GLENDALE, Ariz. — The offensive numbers said Penn State should have won easily. Another number suggested it should have been another disheartening collapse.
Both Penn State and Washington entered Saturday’s Fiesta Bowl ranked in the top 10 in turnover margin with the Nittany Lions at plus-14 and the Huskies at plus-11.
But Washington came up with all three takeaways in the game until the final play of significance, when Penn State recovered a desperation lateral. And it easily could have been five or six turnovers for the Lions, who put the ball on the ground twice on special teams and nearly had a shovel pass intercepted.
“I’ve been doing this long enough — I know if you turn the ball over, you’re going to have a hard time winning,” Lions coach James Franklin said. “And we were very fortunate to get away with a win with the amount of times we turned the ball over today.
“Something that we take a lot of pride in. We’ve been one of the better turnover-ratio teams in the country. And we just were a little sloppy with those things today.”
Franklin cited the offense’s incredible work on third down — the 13 conversions were second-most in Fiesta Bowl history — as what helped swing things in the Lions’ favor.
But not to be overlooked was the defense’s improved pass rush, which had struggled at times this season with injuries to Torrence Brown and Ryan Buchholz.
Unlike last year’s Rose Bowl, where the Lions only got to USC’s Sam Darnold once as he led a huge comeback, Penn State dropped Washington’s Jake Browning four times and pressure disrupted several more plays.
This came despite Shareef Miller being benched for the first half and Buchholz missing the second half with an apparent injury. Pass-rushing specialist Shaka Toney was also held out of the game.
The sacks came from all different players as Miller, Tyrell Chavis and true freshman Yetur Gross-Matos all had one apiece while Kevin Givens and Parker Cothren split another.
“We got after it,” Miller said. “It was tough being on the sideline (in the first half), but I just tried to tell guys what I was seeing and help them out.”
A tougher decision will be coming for backup quarterback Tommy Stevens, who would most likely have to wait another year to take the reins of the Lions offense with Trace McSorley expected back for his senior season.
Stevens is on track to earn his degree in the spring, which would allow him to play right away at a new school as a graduate transfer.
The redshirt sophomore from Indiana has given no indication he will go that route and said after Saturday’s game he hadn’t put much thought into it yet.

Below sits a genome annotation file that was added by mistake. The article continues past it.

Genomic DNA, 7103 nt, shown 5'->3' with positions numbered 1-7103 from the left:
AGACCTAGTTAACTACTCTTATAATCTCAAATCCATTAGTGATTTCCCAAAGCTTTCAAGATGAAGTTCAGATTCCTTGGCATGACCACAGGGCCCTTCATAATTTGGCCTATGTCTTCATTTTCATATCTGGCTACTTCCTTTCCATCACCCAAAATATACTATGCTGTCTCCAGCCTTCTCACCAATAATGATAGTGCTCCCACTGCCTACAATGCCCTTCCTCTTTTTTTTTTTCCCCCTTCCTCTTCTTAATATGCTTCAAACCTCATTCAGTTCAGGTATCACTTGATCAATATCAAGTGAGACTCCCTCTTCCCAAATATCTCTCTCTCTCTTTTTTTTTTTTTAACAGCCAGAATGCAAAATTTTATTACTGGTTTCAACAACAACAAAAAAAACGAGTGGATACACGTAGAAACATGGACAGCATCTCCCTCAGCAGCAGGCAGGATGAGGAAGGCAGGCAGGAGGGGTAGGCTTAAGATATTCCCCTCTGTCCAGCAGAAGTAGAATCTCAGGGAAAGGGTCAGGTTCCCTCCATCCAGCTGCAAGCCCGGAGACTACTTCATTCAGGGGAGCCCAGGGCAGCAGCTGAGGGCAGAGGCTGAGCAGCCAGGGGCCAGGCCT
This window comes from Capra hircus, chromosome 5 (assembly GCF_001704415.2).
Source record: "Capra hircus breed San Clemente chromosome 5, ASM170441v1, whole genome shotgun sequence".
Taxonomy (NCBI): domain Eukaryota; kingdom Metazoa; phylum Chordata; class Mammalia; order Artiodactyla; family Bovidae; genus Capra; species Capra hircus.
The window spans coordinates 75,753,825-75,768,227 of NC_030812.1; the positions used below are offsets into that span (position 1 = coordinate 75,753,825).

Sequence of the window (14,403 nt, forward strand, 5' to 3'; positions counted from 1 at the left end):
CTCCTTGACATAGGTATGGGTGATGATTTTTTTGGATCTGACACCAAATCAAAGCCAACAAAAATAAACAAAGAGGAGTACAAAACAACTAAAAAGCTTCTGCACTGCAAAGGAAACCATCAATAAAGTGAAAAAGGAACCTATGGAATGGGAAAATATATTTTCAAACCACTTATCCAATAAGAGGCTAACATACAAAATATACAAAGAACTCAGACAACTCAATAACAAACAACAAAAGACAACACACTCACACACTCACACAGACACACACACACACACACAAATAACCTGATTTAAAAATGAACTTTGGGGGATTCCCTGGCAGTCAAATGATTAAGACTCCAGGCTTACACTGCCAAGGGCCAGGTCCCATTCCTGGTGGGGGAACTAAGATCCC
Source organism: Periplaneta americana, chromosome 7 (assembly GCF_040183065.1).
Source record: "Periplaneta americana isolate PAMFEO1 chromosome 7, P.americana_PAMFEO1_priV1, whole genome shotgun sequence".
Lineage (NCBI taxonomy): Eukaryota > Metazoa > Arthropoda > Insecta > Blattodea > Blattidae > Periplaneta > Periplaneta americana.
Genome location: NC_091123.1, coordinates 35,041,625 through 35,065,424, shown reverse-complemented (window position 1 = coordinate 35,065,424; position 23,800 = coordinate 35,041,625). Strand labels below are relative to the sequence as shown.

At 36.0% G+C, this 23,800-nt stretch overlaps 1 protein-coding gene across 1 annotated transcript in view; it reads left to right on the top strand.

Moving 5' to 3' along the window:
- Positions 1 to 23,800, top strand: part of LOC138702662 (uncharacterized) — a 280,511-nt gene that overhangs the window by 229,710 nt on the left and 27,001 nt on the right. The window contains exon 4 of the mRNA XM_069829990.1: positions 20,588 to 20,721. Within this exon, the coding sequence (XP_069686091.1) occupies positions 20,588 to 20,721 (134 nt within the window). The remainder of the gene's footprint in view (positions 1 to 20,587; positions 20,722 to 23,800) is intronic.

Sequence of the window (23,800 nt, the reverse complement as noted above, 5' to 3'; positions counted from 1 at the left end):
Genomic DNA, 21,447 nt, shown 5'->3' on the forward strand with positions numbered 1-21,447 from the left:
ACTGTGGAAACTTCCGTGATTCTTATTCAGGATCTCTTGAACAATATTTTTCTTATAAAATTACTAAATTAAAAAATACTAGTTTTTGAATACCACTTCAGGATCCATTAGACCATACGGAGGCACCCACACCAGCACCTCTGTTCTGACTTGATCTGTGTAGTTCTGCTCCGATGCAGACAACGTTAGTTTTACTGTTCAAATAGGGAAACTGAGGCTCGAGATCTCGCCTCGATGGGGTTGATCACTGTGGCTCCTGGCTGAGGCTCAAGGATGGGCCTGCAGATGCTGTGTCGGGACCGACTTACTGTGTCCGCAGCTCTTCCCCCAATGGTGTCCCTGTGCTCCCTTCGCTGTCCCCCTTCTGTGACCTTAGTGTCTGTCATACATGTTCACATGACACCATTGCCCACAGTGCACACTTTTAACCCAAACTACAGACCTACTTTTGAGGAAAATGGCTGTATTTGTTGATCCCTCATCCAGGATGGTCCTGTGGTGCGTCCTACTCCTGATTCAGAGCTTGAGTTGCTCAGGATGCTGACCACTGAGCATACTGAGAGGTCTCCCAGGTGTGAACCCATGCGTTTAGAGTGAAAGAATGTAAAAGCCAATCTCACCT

“Not sure,” Stevens said. “We’ll see what happens.”
Penn State coaches have tried as much as possible to keep Stevens involved, even designating his own special position, dubbed “Lion,” for him prior to the bowl game.
Against Washington, Stevens was on the field for 10 plays, lining up in the backfield and the slot with the Lions looking to get the ball in his hands.
The Huskies were well prepared for it, however, and Stevens found zero room to make plays, finishing with three catches for minus-1 yard.
Should Stevens return for the 2018 season, the Lions would likely follow the same plan for him, a la Michael Robinson’s do-it-all role in 2004 before finally taking over as starting quarterback as a senior the next year.
All in a year’s work
Since opening his career as Penn State coach 16-14 after the first month of the 2016 season, Franklin has now won 20 of his last 23 games. The three losses have come by a total of six points.
Under the terms of his contract extension from this past offseason, Franklin earned $4.9 million this season — $4.3 million in base pay, $300,000 for reaching a New Year’s Six bowl and a $300,000 retention bonus made payable on Dec. 31.
Franklin credited his coaching staff for the success on Saturday and said he likes the group he has been able to assemble even after Joe Moorhead and Charles Huff left for Mississippi State. He will be able to add a 10th assistant on Jan. 9 thanks to a new NCAA rule.
“So the next step for us is to go hire the best running backs coach in the country to come and complement the rest of the staff that we have, and I’m going to fight like hell to keep this staff together,” Franklin said.
Multi-millionaire or not, he still had to answer to his youngest daughter, Addy, who was sitting next to him when he gave that line, giving him a slap on the arm.
“I owe her a dollar because I cussed,” Franklin explained.
He can probably afford it.